12 Replies Latest reply on Nov 5, 2018 2:40 PM by DAB

    Seeking Ideas for RoadTesting Gallium Nitride Semiconductors


      I'm starting to get inquiries about roadtesting products featuring Gallium Nitride semiconductors. I have been expecting more inquiries about GaN technology because it offers some advantages over Silicon. GaN devices are great for fast switching and high efficiency. But what I've seen as far as GaN- featured development boards has been gate drivers, chargers and switched mode power supplies.


      But for a roadtest, these products sometimes pose a problem, if my experience as any indication. I haven't always found much interest in power supplies, converters, etc. as roadtest products. At the present time, I have not committed to any of these as roadtest products because I wanted to study how they can be roadtested to garner more interest by the roadtesters.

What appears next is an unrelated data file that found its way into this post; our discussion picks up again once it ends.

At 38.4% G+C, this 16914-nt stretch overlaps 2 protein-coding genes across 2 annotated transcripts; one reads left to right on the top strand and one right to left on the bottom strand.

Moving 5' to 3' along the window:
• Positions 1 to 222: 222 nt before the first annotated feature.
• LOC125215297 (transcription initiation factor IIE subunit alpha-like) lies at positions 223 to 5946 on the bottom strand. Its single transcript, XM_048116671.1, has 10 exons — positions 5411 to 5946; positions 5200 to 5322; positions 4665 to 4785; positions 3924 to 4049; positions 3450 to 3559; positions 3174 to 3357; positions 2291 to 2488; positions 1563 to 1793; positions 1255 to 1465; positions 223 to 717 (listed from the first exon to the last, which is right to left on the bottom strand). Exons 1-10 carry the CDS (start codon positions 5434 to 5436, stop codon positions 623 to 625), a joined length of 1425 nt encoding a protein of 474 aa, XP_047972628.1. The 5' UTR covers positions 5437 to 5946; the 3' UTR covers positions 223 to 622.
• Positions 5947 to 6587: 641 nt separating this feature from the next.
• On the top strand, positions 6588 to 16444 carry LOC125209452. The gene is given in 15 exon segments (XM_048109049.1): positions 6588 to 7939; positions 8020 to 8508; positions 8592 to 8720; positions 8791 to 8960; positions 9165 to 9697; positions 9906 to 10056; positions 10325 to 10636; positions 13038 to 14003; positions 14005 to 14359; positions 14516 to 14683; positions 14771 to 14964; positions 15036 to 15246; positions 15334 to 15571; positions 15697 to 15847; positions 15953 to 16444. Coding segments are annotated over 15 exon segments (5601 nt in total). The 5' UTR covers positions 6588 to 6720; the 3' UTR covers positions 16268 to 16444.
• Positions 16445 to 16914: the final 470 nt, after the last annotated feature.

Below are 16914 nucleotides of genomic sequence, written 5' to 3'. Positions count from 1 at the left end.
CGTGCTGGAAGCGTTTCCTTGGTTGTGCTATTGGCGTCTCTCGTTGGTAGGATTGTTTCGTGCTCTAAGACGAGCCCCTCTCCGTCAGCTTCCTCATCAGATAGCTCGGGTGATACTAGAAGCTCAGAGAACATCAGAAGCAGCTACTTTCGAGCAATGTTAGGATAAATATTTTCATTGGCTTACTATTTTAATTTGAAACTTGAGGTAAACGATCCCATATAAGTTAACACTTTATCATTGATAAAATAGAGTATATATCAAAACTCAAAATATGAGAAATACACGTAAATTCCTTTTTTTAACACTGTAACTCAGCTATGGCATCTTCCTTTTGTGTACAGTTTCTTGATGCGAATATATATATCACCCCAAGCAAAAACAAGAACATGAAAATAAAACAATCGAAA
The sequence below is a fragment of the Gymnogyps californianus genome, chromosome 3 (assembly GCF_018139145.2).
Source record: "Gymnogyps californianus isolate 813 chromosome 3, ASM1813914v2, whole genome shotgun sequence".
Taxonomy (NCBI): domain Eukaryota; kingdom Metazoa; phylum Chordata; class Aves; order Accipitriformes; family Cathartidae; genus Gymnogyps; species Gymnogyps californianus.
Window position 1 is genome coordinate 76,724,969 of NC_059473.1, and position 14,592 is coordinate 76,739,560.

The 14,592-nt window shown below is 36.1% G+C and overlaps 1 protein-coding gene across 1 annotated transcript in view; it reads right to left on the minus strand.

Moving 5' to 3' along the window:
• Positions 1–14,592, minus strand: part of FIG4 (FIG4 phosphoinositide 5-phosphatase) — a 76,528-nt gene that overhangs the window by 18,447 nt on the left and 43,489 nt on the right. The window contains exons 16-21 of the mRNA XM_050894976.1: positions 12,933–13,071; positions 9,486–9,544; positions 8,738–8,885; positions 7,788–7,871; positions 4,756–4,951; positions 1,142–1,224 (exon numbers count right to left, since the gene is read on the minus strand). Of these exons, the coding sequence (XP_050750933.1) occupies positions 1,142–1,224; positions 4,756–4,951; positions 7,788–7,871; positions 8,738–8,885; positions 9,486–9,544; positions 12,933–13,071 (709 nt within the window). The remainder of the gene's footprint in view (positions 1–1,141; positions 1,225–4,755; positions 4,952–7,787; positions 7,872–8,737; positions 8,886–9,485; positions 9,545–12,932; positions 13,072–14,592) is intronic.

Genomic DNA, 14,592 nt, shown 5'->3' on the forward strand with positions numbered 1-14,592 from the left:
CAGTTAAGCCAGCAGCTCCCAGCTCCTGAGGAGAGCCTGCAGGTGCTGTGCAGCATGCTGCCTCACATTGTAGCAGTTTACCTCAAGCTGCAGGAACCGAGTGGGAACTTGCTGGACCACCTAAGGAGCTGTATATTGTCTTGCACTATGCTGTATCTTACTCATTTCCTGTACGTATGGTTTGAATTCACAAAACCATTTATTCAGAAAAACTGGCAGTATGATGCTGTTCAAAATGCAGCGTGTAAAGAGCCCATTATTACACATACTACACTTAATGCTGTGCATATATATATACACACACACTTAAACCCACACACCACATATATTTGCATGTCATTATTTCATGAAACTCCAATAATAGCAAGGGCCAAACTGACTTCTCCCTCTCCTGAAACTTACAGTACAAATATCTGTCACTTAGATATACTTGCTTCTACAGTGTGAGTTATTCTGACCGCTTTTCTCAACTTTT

I'll add a few links and datasheets to this discussion. But I'd like to get any of your ideas on how to roadtest these products. One idea was to offer a Silcon and a GaN product as a comparative test. Another idea was to roadtest a gate driver and scope out the switching rates. Perhaps I would need to bundle a number of products together so a roadtester could build a project.


      Here is some additional background information:


      GaN Overiew


      GaN Application Note


      GaN Isolated Gate Drivers


      GaN high electron mobility transistors (HEMTs)


      What do you think? What would really interest you in applying for a GaN-focused roadtest. Please leave comments below. Thanks.




      Randall Scasny

      RoadTest Program Manager

        • Re: Seeking Ideas for RoadTesting Gallium Nitride Semiconductors

          Hi Randall,